Five things you should know about capital and cannabis in the Midwest right now

When we searched “woman investor” on a free image search, this photo of a Cruella deVil lookalike came up. WTF? (Josiah Lewis/Unsplash)

Cannabis investors are living in groovy times again. 

Valuations for publicly traded cannabis companies with significant operations in the U.S. are up more than 50 percent since July. After more than a year-long slump, stock prices are rising as investors predict the feds will ease bank debt restrictions, and that more states will legalize cannabis in next week’s elections.

Investor enthusiasm for privately-held cannabis companies, however, is more tempered. Plant-touching companies with significant multi-state licenses are raising money with healthy valuations. Investors queried by Grown In say smaller operators that lack significant holdings in states where licenses are limited are having greater challenges. 

“If you look into the market there are a vast amount of companies trying to raise capital,” said Michael Gruber, managing partner at Salveo, a Chicago-based cannabis-focused venture capital firm. “And most of those deals are not being done.”

There is even more uncertainty for startup companies that have (or in Illinois appear to be on track to obtaining) a cannabis license, but have yet to begin operations. Ancillary cannabis companies, particularly digital platforms that have traction with plant-touching customers, are attracting investor interest.

Here are five things you should know about capital and cannabis in the Midwest right now.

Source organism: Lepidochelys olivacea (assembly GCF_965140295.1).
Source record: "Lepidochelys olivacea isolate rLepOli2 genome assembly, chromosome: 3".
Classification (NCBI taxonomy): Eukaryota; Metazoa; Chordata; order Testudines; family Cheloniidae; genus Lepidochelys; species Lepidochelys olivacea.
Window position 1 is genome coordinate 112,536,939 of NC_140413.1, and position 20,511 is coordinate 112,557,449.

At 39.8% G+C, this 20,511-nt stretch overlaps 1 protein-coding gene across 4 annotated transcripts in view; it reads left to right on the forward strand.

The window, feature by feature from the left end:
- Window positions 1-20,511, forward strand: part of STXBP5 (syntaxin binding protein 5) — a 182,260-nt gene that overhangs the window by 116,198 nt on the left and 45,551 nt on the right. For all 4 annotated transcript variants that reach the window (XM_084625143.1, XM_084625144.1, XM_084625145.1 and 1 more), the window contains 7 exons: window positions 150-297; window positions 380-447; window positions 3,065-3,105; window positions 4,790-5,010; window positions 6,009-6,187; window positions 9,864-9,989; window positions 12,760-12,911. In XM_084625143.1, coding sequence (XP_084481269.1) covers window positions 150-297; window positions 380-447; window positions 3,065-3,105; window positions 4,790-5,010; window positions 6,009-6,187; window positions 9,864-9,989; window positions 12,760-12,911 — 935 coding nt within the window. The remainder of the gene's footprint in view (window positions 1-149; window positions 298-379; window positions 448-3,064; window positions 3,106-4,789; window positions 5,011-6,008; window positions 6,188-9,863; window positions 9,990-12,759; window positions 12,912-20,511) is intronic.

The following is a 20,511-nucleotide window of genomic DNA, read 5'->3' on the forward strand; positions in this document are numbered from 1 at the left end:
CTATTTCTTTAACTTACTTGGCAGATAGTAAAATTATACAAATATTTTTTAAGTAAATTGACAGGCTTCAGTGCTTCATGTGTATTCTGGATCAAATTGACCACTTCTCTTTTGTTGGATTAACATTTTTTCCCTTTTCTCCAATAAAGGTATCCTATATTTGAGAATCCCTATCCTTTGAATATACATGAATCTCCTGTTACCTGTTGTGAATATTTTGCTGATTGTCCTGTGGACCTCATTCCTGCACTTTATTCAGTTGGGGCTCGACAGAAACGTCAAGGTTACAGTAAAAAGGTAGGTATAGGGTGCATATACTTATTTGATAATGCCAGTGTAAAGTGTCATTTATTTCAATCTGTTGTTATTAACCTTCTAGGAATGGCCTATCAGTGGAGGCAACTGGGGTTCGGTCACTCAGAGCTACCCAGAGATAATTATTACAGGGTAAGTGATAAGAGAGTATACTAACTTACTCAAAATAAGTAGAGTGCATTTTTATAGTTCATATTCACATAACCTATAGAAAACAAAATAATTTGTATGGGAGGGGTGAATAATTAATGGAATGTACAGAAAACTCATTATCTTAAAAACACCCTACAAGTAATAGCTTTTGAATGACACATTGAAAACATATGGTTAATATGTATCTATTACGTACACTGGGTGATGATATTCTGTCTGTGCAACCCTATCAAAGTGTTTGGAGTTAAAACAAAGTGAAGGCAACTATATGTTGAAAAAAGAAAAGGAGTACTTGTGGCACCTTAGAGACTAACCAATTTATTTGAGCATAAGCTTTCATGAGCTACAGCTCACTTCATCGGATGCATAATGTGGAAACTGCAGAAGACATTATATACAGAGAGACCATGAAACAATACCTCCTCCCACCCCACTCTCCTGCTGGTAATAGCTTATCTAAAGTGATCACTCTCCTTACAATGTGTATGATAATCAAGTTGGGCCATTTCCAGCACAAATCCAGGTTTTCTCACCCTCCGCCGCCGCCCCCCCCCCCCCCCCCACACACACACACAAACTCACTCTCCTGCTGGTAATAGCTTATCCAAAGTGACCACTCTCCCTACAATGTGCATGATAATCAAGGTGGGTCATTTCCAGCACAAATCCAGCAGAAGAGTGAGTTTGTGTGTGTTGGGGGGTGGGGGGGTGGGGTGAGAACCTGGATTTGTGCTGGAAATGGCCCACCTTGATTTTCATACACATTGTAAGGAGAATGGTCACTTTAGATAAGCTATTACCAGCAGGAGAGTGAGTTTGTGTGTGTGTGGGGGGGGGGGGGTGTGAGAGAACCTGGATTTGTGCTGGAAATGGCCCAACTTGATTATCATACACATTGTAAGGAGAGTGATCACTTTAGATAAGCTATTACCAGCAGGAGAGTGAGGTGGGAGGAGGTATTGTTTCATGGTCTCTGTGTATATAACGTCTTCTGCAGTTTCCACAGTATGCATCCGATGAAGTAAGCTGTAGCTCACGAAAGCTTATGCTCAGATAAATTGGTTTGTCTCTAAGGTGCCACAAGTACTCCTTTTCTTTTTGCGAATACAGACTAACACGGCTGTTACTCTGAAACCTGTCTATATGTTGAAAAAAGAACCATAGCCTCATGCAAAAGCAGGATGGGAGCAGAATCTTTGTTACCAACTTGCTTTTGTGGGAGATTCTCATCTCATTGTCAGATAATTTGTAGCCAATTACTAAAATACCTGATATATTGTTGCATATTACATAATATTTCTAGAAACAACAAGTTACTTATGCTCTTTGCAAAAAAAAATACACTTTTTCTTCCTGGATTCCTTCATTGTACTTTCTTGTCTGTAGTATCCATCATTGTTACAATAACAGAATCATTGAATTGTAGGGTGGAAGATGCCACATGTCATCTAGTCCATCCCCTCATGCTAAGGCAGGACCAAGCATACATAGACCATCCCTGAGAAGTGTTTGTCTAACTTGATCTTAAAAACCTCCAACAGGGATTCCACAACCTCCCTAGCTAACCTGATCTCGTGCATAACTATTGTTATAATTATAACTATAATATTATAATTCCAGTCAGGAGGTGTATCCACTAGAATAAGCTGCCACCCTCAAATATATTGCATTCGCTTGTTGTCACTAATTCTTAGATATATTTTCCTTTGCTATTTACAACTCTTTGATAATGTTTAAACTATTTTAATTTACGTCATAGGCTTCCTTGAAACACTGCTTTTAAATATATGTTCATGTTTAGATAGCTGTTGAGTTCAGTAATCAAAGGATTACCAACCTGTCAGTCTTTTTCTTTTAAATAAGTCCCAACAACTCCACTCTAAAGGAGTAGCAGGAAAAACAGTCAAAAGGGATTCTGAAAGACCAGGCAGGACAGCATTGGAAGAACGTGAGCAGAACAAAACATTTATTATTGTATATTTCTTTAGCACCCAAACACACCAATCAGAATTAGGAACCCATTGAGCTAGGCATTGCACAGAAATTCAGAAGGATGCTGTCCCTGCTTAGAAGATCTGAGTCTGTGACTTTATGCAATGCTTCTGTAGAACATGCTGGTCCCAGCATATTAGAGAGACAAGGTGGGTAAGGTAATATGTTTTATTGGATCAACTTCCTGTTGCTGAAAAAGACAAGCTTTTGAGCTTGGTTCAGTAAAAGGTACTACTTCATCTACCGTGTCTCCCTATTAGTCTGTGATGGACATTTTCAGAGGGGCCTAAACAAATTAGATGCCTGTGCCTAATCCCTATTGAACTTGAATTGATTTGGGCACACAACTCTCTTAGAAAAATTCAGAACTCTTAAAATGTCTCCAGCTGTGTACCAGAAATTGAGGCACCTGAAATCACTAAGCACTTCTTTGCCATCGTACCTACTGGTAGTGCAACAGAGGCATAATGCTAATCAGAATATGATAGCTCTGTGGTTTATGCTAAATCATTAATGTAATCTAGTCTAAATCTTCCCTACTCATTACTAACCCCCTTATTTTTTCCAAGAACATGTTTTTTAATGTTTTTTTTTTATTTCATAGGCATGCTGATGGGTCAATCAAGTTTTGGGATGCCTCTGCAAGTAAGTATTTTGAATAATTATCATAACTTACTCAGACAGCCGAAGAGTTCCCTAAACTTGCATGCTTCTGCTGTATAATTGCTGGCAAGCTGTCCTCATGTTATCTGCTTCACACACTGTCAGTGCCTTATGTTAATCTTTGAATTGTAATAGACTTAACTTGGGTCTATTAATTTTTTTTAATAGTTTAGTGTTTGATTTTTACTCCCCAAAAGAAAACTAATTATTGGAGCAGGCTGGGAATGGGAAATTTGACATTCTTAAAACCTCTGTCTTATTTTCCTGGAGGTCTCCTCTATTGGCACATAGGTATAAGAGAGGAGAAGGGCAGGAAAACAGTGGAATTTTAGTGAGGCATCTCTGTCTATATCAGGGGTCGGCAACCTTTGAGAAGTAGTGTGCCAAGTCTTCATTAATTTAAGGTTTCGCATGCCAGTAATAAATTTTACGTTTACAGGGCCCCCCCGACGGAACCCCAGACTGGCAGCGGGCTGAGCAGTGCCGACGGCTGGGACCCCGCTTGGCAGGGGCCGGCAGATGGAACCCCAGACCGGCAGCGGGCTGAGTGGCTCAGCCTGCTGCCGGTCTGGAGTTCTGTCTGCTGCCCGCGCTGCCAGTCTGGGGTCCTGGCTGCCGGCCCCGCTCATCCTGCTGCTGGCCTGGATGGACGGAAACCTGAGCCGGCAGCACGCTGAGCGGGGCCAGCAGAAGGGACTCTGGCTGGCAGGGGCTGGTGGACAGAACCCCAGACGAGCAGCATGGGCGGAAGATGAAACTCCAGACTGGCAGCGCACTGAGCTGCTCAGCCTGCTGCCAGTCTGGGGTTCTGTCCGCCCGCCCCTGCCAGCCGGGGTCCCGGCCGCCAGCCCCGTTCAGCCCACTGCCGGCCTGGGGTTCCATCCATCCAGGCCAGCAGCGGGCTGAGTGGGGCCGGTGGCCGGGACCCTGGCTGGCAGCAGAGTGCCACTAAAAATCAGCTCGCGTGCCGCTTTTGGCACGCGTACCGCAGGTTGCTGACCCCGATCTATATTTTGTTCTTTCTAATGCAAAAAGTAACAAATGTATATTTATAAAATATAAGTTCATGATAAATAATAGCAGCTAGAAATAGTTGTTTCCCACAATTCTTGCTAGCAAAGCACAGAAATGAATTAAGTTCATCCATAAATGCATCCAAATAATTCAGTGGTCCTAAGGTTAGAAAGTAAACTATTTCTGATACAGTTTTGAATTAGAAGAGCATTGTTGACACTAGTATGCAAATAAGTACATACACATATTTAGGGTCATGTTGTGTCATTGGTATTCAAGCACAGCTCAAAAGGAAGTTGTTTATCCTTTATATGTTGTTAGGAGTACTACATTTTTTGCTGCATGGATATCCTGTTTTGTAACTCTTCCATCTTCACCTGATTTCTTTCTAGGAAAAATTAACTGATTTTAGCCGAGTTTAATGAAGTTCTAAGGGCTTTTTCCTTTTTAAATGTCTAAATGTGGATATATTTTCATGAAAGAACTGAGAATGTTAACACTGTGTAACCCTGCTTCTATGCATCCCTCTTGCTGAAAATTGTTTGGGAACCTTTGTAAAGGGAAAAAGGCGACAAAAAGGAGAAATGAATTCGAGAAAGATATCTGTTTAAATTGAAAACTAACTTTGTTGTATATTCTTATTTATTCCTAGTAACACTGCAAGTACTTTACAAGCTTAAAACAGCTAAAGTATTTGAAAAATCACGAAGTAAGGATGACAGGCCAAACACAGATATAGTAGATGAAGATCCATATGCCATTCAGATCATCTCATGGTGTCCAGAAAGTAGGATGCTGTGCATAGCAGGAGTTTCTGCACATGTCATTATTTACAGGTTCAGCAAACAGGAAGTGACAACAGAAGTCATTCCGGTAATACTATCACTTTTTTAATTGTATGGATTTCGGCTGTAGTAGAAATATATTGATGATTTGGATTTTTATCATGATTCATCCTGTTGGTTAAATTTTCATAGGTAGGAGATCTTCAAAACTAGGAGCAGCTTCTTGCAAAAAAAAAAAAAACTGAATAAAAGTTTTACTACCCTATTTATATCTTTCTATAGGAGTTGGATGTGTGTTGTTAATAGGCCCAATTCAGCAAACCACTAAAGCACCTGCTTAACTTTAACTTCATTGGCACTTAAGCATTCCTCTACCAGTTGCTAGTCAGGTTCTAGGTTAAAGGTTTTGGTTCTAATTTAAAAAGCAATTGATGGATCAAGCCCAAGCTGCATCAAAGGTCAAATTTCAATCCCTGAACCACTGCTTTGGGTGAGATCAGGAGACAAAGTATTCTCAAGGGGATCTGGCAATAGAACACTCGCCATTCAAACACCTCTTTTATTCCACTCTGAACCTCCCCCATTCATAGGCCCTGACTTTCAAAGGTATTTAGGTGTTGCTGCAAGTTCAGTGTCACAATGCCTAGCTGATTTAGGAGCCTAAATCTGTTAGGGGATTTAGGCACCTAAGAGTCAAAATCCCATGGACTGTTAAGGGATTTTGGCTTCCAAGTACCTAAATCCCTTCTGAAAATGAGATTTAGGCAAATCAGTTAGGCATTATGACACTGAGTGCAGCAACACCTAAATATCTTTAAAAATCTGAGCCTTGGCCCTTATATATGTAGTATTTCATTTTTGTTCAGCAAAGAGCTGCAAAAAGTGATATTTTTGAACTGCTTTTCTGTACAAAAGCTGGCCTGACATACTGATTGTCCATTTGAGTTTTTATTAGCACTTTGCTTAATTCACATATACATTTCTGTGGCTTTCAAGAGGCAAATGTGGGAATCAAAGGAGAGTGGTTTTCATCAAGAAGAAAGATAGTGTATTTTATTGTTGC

1. Investors want scale for public companies.

Chicago-based and publicly-traded cannabis operators Green Thumb Industries and Cresco Labs are each trading at near 52-week highs. GTI’s market cap is near $3.5 billion while Cresco is valued at $1.6 billion. 

Each company has significant cultivation and retail operations in their home state of Illinois where overall cannabis sales are expected to exceed $1 billion in 2020, Illinois’ first year of adult-use legalization. Unlike larger markets like Colorado, California, and Washington that are saturated with cannabis companies, Illinois is a limited license state where incumbent operators are currently benefiting from greatly reduced competition. 

“A focus on depth and scale in core markets is crucial for achieving profitability,” said Alex Gastevich, vice president of V. Gastevich Investments, LLC, an early investor in GTI. “We also want to see companies start planning for the next phase of cannabis east of the Mississippi.” 

As detailed by Grown In earlier this year, GTI and Cresco are among the handful of 21 operators licensed to cultivate in Illinois that are fully operational. Cresco’s Sunnyside dispensaries represent nine of the approximately 65 dispensaries currently operating in Illinois. GTI operates seven Rise dispensaries in the state. Further, both companies are heavily invested in Pennsylvania, which many analysts predict to go recreational next year along with New York, where Cresco operates four dispensaries, and in New Jersey, where GTI also operates a dispensary.

Despite the well-documented problems Illinois is having implementing social equity licensure provisions in the state to date, industry observers believe East Coast that could legalize adult-use sales in 2021, which includes Connecticut, will have similarly-constructed limited licenses with commercial advantages going to incumbent operators. 

2. Privately-held multi-state operators are also struggling to scale up.

In 2019, Chicago-based multi-state operator Verano Holdings agreed to be acquired by Phoenix-based Harvest Health and Recreation for $850 million. A year later, when the market for publicly traded cannabis companies hit bottom and the novel coronavirus began changing life as we know it, the deal got nixed. After the deal collapsed in early 2020, multiple investors told Grown In that Verano managed to raise money at a higher valuation last summer than what Harvest offered in 2019. Putting that new capital to work, Verano just opened up a second Zen Leaf dispensary in Aurora, Illinois and is pursuing additional opportunities in the state.